Androgen supplementation and risk for prostate cancer


A new paper from a research team in Seattle probably has limited relevance to our understanding of the real risks associated with androgen supplementation and subequent diagnosis of prostate cancer (or other prostate disorders) — even though it was a randomized, double-blind clinical trial.

Page et al. randomized 31 healthy men — all aged between 35 and 55 years — to daily treatment with a dihydrotestosterone (DHT) patch or a similar patch that contained a placebo for a period of 4 weeks. They then measured the impact on the patients’ serum and prostate tissue androgen concentrations and on the levels of expression of selected genes in the patients’ prostate epithelial cells.

Most readers will be aware that DHT, derived from local conversion of testosterone to DHT by 5α-reductase enzymes, is the androgen within the prostate that drives the growth of prostate (and prostate cancer) cells. We have known for years that if men are treated (or treat themselves) with testosterone or other androgen supplements,  that they have raised levels of serum DHT. What we have not  known is the impact of raised serum DHT levels on the prostate itself.

Here’s what Page et al. found after 4 weeks of treatment (i.e., in samples taken on day 28 of the study compared to pretreatment data):

  • 27/31 men completed all study procedures.
  • In men treated with transdermal DHT, serum DHT levels increased by nearly 700 percent but serum testosterone levels decreased.
  • In men treated with the placebo, serum DHT and serum testosterone levels were unchanged.
  • Intraprostatic DHT and testosterone concentrations were not different between the two groups of patients.
  • Prostate volume, PSA levels, epithelial cell proliferation, and androgen-regulated gene expression were not different between groups.

The authors conclude that abnormally high physiologic levels of serum DHT, associated with decreased levels of serum testosterone, “do not significantly alter intraprostatic levels of DHT, testosterone, or prostate epithelial cell androgen-regulated gene expression in healthy men.”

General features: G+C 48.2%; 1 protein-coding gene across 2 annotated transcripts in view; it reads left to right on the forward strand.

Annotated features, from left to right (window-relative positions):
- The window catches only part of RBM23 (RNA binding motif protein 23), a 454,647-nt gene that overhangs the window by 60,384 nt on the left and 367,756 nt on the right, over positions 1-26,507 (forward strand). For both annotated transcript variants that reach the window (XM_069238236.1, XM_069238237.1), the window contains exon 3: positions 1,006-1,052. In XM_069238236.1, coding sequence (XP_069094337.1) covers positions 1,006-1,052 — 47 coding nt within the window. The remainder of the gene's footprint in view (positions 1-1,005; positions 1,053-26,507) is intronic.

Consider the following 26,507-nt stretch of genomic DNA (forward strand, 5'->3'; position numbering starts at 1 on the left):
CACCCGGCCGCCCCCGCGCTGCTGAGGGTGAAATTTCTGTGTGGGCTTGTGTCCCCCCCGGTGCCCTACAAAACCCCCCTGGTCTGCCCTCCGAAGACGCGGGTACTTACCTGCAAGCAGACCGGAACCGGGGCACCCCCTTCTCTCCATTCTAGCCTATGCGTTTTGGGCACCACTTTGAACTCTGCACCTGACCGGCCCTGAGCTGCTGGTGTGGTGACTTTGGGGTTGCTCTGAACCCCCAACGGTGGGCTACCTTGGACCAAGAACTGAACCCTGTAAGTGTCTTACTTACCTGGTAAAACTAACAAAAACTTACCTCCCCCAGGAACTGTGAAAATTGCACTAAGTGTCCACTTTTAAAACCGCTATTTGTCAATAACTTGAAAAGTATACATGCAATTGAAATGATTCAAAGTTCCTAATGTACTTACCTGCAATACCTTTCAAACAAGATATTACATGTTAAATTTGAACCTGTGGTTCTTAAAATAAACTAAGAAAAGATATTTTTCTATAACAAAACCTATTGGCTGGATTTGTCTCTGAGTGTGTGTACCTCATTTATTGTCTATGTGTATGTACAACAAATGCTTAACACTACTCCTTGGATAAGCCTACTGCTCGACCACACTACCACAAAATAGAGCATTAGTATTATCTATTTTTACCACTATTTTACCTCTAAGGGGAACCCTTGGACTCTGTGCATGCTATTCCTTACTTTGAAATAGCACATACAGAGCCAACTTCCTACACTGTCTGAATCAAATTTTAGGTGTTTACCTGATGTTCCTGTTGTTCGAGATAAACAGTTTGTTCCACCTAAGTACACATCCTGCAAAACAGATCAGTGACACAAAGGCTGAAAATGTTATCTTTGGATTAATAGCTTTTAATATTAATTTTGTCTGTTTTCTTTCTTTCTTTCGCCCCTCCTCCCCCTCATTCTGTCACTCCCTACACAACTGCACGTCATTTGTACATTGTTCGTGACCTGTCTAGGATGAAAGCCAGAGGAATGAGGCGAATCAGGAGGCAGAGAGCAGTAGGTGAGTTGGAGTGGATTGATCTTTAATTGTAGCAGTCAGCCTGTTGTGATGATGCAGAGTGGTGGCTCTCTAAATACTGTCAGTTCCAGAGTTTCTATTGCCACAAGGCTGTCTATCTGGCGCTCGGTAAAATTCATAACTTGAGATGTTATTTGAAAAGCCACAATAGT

Now it is certainly true that this study shows that, “Changes in circulating androgen concentrations are not necessarily mimicked within the prostate microenvironment.” However, a study based on such a small number of men over such a short period of time may be of very limited significance when it comes to the long-term clinical impact of elevated androgen levels. All sorts of issues could effect that long-term impact. Did one of these 27 men have low-grade PIN before the study that has now converted to high-grade PIN? Did the intraprostatic levels of DHT “jump” within the first few days of treatment and then rebalance? If they did, what events might that effect have triggered? Four weeks is not exactly a significant time period in the development of prostate disorders — and most men who take androgen supplements take them for a ghood deal longer than 4 weeks.

The “New” Prostate Cancer InfoLink thinks this paper is scientifically interesting, but it is not a study on which we believe anyone should be making important clinical decisions about androgen supplementation and risk for prostate cancer.

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